Kingsolver in his poem “Naming Myself”, speaks about his ancestors and his family name. He explains how his grandfather came from Virginia during the time of slavery, and the Native American side of their heritage has been buried, and his newfound desire to uncover that part of their identity. He explains how even if he were to shed his current name, that part of his ancestry would always be a part of who he is. The main theme of the poem is finding one’s identity and the desire to know where one comes from.
Analysis of ‘Naming Myself’
“Naming Myself” is generally an autobiographical poem. By using the main theme of Identity, the poem is about how one’s name is not just a meaningless title; it is something that connects to one’s ancestry. It defines who you are. By using the minor themes of Feminism, and Ethnic pride in the poem, she reasons her “guarding” of her name by going back to how she got her name.
By using, the theme of Ethnic Pride Kingsolver explains the pains that both her grandmother and grandfather went through and that if she discarded her name, it would show some shame to her own ethnic background.
The theme of Feminism is reflected when she questions the act of females who replaces their surnames for their spouses’ and how her own names are equally important. Kingsolver in the poem uses imagery of the “peppered, flaming Autumn” so that it gives a vivid setting to the reader. The “flaming Autumn” can also symbolize passion.
There are also connections to her Cherokee culture’s bond with nature, as Autumn is the time the leaves shed from trees, and with the allusion of her grandmother being called a leaf-eyed Cherokee. She uses a metaphor of saying that she “touched his boots and moustache […]” as a way to say that she has connected to her ancestry and that they live through her. The narrator makes an allusion to the racism that the Native Americans have faced in the past as she mentions that people forgave her grandfather for stealing the horse, but not for marrying someone “Indian Blood.”
A metaphor is used for how the grandfather lost his name and grew a new one by giving it “fruit and seeds” as if his new name is a living being. She also uses imagery for when explaining about her grandmother’s photograph, she gives the reader something to imagine by stating that she had “ink-thin braids”
There is also a sense of pathos in this stanza for her grandmother, as she has suffered not only through racism, but also for letting go of her name- her background and identity (which refers to the whole meaning of the poem). She uses a metaphor to map out a choice that she has for when she gets married:
“I could shed my name in the middle of life,”
She gives her name a closer connection to her soul by using the metaphor by pairing the idea of shedding her name by shedding her skin.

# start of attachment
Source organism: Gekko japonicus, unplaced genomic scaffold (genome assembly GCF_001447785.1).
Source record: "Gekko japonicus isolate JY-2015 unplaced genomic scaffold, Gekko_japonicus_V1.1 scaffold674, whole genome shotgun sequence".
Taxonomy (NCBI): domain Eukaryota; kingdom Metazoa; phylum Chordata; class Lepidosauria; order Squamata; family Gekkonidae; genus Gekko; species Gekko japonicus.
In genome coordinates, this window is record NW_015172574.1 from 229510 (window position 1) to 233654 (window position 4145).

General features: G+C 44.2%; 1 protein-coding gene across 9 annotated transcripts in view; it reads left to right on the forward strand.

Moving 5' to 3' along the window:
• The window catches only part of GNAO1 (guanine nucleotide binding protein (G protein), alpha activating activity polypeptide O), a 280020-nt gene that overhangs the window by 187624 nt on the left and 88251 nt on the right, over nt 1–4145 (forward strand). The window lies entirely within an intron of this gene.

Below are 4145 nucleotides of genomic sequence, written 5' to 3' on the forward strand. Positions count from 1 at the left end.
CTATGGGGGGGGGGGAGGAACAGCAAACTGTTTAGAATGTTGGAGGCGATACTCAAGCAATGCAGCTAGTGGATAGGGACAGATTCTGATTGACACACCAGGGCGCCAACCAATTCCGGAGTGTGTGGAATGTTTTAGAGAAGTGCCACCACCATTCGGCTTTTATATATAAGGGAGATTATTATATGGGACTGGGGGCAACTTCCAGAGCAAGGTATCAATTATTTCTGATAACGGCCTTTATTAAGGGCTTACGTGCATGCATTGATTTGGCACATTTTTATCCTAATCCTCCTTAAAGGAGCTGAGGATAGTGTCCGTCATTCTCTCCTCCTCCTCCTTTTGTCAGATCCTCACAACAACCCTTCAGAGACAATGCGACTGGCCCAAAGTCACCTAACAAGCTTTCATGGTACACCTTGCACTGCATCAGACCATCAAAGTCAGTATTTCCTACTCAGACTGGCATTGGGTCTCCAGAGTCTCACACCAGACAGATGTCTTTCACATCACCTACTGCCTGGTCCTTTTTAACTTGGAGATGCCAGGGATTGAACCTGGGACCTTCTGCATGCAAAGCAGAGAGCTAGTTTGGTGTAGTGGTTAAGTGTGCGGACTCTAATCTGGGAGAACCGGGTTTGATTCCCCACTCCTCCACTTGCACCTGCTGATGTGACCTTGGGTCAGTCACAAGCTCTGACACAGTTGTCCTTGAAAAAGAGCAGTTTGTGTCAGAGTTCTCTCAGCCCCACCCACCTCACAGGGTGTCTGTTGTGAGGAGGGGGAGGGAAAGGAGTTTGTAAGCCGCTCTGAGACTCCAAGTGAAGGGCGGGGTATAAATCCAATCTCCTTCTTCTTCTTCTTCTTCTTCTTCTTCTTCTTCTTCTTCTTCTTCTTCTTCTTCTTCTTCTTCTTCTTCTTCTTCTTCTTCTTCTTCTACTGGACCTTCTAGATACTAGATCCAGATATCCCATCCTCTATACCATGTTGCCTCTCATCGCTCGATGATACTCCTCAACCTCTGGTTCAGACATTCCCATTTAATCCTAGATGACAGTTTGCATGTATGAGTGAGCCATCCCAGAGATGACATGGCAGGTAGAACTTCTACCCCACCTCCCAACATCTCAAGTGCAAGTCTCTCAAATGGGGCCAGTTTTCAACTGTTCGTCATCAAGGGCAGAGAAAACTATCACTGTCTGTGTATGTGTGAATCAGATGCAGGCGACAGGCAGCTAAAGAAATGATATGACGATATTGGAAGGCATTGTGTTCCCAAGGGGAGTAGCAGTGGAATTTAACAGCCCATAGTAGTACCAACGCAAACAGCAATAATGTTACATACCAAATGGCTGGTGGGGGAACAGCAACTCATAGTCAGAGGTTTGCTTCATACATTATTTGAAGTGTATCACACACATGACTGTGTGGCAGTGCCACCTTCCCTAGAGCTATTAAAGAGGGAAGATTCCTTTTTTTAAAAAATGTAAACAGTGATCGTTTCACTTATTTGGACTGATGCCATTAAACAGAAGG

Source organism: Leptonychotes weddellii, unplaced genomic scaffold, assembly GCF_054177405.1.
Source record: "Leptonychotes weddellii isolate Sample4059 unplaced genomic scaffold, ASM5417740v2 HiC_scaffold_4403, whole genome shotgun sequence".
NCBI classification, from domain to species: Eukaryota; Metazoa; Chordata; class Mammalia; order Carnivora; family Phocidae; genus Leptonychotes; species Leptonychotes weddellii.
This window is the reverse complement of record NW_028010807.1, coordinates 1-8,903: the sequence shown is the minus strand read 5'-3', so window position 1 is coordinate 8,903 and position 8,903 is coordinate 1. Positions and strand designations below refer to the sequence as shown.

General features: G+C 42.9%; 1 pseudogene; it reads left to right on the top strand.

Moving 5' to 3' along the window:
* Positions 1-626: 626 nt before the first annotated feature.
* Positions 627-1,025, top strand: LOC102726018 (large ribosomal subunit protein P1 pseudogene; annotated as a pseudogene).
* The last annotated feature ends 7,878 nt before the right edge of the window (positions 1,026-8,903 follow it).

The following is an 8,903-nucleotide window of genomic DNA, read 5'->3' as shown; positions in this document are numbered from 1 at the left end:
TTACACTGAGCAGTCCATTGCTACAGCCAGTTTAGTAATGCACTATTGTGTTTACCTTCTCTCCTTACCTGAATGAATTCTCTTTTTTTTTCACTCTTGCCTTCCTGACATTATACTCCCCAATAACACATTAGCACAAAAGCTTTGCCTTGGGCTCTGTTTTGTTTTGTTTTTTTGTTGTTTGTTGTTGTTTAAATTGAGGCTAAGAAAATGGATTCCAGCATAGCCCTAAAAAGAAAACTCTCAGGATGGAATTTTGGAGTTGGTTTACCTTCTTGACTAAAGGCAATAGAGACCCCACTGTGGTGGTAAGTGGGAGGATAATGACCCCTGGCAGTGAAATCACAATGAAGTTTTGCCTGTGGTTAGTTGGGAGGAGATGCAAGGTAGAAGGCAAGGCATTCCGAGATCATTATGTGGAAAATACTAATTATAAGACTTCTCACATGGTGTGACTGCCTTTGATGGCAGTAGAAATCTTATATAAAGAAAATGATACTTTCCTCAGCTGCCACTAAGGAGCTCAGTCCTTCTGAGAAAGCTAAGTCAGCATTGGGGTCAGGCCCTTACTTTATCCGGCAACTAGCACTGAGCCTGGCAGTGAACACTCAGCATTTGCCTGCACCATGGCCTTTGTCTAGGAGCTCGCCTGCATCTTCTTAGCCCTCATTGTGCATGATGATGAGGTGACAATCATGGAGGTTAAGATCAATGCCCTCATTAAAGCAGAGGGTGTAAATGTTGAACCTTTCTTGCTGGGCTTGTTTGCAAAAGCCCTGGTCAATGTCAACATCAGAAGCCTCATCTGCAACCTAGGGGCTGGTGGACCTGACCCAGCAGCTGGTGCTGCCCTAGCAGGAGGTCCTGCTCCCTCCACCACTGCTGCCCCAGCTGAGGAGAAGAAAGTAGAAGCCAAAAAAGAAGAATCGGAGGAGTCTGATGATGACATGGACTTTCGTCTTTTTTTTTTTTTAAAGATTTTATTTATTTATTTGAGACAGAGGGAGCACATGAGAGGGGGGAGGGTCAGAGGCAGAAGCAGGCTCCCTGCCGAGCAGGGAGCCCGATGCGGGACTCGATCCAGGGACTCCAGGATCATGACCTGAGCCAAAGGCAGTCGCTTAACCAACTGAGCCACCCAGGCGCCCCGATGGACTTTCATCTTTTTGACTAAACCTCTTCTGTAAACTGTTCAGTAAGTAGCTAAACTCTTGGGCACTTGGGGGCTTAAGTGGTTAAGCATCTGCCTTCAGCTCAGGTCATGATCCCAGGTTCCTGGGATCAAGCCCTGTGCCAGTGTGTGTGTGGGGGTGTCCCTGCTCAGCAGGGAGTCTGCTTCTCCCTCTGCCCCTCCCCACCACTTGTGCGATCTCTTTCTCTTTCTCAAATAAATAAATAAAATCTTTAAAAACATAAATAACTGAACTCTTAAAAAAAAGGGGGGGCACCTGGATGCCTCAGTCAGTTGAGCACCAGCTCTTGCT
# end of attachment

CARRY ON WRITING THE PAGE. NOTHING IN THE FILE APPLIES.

Kingsolver also gives her name life by using personification by saying that if she did such a thing, “it would flee” and roam along with the other discarded names of her female ancestors. Kingsolver uses a circular return, to sum up, the story and her reason for why she guards her name. In the end, your name will reflect not only your identity but the identity of your ancestors as well. How do you think the theme of Illusion and Reality would apply to this poem? She wants to escape the reality that she might have to let go of her name.
It comes with the illusion that letting go of her name is like letting go of her family history. By that, she will escape that reality by breaking the usual tradition of discarding one’s name.
Naming Myself Style
The main theme of the poem is finding one’s identity and the desire to know where one comes from. Personification is used when the narrator says, “He lost his family’s name and invented mine, gave it fruit and seeds.” This is an example of personification because a name cannot actually produce fruit. Personification prevails when the narrator states: “I could shed my name in the middle of life,” this is a personification because the narrator cannot literally shed his name.
Kinglover says, “Believing the soul could be scattered if they were careless” because a soul cannot literally be thrown in various directions. The same is observed in lines when she says, “I could shed my name in the middle of life, the ordinary thing, and it would flee along with childhood and dead grandmothers”.
Imagery is used when the narrator recounts his experience with his grandfather when he says, “I have touched his boots and mustache, the grandfather whose people owned slaves and cotton,” because it appeals to the reader’s sense of touch.
A sense of simile is present in the opening lines when the narrator says, “I have guarded my name as people in other times kept their own clipped hair.” It is a simile because it is comparing keeping clipped hair to keeping the heritage of a name.
Throughout this poem, there are images that are felt, heard, tasted and smelled. This poem is very descriptive and provokes many thoughts and feelings to the readers. This is seen when Kingsolver says “until one peppered, flaming autumn he stole a horse”.
Barbara Kingsolver was born in Kentucky in 1955. As a mix-blood herself, Kingsolver’s works always contain many languages and imagery of native Kentucky and the episodes from mixed race families. The poem “Naming myself” was published in a collection of her poetry call “Another America: Otra America” in 1992. This was a narrative poem telling us a story about her family’s name. Kingsolver ﬁrst informed us how she would protect her name, letting us know how important her name was to her. The story was that her grandfather in Virginia, where at the time people owned slaves. However, he fell in love with a native woman. He stole a horse and ran away to meet his lover. This act loses him his family’s name, and therefore Kingsolver has this name now. At last, Kingsolver told us she would not change her name, as “it would grow restless there”.